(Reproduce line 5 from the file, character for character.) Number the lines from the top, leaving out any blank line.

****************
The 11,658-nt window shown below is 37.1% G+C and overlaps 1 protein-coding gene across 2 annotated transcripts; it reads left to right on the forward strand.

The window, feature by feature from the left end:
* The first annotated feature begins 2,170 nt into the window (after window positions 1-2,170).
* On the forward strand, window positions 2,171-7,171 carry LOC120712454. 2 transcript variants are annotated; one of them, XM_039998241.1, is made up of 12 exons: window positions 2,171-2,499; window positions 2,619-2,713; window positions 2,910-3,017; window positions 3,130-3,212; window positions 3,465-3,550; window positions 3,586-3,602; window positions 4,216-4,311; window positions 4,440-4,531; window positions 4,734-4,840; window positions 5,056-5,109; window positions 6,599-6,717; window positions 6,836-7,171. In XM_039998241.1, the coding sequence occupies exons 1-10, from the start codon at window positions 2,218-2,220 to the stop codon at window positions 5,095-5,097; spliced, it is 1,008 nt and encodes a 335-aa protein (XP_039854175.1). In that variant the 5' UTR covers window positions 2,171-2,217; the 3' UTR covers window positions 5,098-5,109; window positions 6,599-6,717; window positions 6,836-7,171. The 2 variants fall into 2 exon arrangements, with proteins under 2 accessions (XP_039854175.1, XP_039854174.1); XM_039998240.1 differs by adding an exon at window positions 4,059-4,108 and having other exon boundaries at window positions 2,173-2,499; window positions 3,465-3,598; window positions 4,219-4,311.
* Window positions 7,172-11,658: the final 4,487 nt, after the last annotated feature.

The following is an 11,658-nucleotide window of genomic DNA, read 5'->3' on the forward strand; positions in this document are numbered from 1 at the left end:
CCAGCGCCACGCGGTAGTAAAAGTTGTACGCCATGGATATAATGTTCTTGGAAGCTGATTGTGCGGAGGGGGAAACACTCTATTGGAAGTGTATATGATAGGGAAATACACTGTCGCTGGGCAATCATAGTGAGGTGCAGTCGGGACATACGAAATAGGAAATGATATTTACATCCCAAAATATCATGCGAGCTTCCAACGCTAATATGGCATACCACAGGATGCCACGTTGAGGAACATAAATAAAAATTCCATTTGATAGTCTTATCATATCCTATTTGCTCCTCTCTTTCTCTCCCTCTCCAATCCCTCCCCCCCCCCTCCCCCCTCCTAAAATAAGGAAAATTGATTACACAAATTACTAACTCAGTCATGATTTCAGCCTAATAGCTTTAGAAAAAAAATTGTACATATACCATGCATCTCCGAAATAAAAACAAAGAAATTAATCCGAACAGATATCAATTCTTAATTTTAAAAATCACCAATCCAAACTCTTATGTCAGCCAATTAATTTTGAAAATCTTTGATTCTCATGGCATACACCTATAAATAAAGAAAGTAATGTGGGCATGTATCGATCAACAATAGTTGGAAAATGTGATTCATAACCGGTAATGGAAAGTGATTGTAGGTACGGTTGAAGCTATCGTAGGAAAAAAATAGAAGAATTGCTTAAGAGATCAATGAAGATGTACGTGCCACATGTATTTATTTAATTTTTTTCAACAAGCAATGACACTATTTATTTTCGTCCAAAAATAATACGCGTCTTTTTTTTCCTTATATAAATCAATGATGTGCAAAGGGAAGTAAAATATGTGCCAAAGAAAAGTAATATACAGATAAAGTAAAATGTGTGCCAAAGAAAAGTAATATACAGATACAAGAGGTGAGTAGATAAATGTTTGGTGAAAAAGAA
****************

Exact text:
* Window positions 7,172-11,658: the final 4,487 nt, after the last annotated feature.